Jul, 2012

Seniors Sudden Move -Doctor’s Orders

By: | Tags: | Comments: 0

I received the call on a Friday evening.  Ally was calling from Tennessee and she wondered if I could help.  Her mom, Beth, was being released from the hospital and her doctor ordered that she not go back to her 1 bedroom apartment in an assisted living facility.  After several falls and recovered broken bones the doctor felt it was time for this 82 year old woman to have more care.
Ally planned to arrive the following Monday to assist with her mom’s move to the small care home where she would downsize to a room with an ensuite.  Ally could only stay three days, on account of her work commitments.
The anxiety and frustration in her voice that she was so far away carried through the phone as well as her feelings of responsibility for her mom’s welfare.

Adult children have always worried about aging parents, but we live in a unique societal situation. Never before have so many adult children lived so far away from the older parents they love. We are scattered across the world living hurried, scheduled lives.

Ally came for the 3 days that she had available and we worked the miracle of settling her mother into her new place with her most treasured possessions.  It was a stressful time for mother and daughter.  Mom was not in agreement with the doctor’s orders and Ally knew her mom needed the extra care.

In this kind of situation, the best way to go about the move is:

  • Assure your parents that you love them and are working in their best interest.
  • Make a list of their treasured items-go over the list and decide what items will fit into the new space.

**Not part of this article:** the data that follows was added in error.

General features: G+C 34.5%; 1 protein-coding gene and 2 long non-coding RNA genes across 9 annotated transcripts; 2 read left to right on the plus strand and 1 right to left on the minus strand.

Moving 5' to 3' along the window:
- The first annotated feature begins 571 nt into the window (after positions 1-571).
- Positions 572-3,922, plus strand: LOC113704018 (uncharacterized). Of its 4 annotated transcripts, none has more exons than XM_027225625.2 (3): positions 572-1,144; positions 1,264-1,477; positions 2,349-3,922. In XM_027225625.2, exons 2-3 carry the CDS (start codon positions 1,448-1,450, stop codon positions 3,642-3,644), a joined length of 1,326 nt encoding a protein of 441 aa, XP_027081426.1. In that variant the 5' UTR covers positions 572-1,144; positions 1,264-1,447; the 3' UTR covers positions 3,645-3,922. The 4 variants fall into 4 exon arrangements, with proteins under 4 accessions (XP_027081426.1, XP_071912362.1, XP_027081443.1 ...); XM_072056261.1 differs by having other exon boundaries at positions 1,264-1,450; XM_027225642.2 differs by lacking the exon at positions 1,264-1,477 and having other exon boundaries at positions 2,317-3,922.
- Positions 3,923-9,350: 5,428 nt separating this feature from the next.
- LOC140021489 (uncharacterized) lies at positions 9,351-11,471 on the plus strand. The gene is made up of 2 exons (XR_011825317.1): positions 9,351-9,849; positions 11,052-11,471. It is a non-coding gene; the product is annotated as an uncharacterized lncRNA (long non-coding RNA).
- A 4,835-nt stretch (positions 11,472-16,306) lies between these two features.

• draw up a floor plan to show  your loved one what will fit in and where it will go
  • Reassure your loved one that the items that don’t fit will be taken care of by a family member or stored in a safe place.  This is not the time to argue about letting go. The emotional upheaval in this type of situation puts everyone in a tenuous position. Keeping the atmosphere as calm as possible is of utmost importance.
  • Arrange for a senior move manager in your area to have every item that is going with your loved one moved and settled into their new space before their arrival.
  • If you must do this by yourself, you will likely be physically as well as emotionally overdone.  If there is no senior move manager available, call on other family members and friends to pitch in to make this happen.  When your loved one arrives, they are able to better accept their new situation if they can they see their favorite things all set up. Make the bed, do not have messy boxes piled high. In most cases I have witnessed there is a calmness, an acceptance, and an “I can do this ” attitude as they look around.

As Ally wheeled her mom into the new suite I saw a faint smile as she admired how her favorite treasures fit in so nicely.  “Oh, look, my bed fits in fine,” she said.

The aging parent cannot imagine how they can ever move and they are overwhelmed with just the thought of it. Lifting them out of their place and settling them in their new, set-up space works wonders. This method works very well for families whose loved one must be moved quickly for health reasons.

Ally and her mom were so relieved.  Ally flew home knowing that her mom was settled into a safe environment with her most treasured things. The phone calls and emails between Ally, her mom, and myself over the next few weeks made the rest of the cleaning out of the apartment less stressful for mother and daughter.

Yes, there were moments when Ally’s mom grieved about having to rightsize for her new space and let go. The benefit is that she didn’t have to be in the middle of all the confusion.  It made her transition smoother and less drawn out.

Through such a process we must make a sincere effort to keep our loved one’s dignity and respect intact.  Ally has stated several times to me how the part I played in the move kept her and her Mom’s relationship from unraveling.  The emotional stress involved in this type of move is very high in both parties – the adult child and the aging parent.   Hiring a third party such as a senior move manager can help keep the emotional fireworks at bay when a sudden move is needed.

Leave a Reply